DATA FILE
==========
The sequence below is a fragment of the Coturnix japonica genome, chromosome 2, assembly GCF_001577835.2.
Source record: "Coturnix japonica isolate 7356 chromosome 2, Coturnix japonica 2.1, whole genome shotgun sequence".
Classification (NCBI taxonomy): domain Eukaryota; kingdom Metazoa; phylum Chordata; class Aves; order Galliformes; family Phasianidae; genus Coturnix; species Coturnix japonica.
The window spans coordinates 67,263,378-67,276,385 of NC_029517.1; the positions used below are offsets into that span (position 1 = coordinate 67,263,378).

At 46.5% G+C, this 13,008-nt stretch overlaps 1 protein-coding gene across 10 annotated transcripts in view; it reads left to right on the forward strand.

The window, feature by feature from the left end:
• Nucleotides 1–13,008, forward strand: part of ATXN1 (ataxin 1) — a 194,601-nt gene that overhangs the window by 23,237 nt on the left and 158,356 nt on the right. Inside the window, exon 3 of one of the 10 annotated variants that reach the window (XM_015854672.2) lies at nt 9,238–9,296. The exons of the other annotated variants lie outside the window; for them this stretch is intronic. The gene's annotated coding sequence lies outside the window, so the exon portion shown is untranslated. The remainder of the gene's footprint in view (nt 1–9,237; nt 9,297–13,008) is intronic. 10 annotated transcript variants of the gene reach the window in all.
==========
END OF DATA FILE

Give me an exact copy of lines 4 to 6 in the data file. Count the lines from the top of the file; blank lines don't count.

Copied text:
The window spans coordinates 67,263,378-67,276,385 of NC_029517.1; the positions used below are offsets into that span (position 1 = coordinate 67,263,378).

At 46.5% G+C, this 13,008-nt stretch overlaps 1 protein-coding gene across 10 annotated transcripts in view; it reads left to right on the forward strand.

The window, feature by feature from the left end: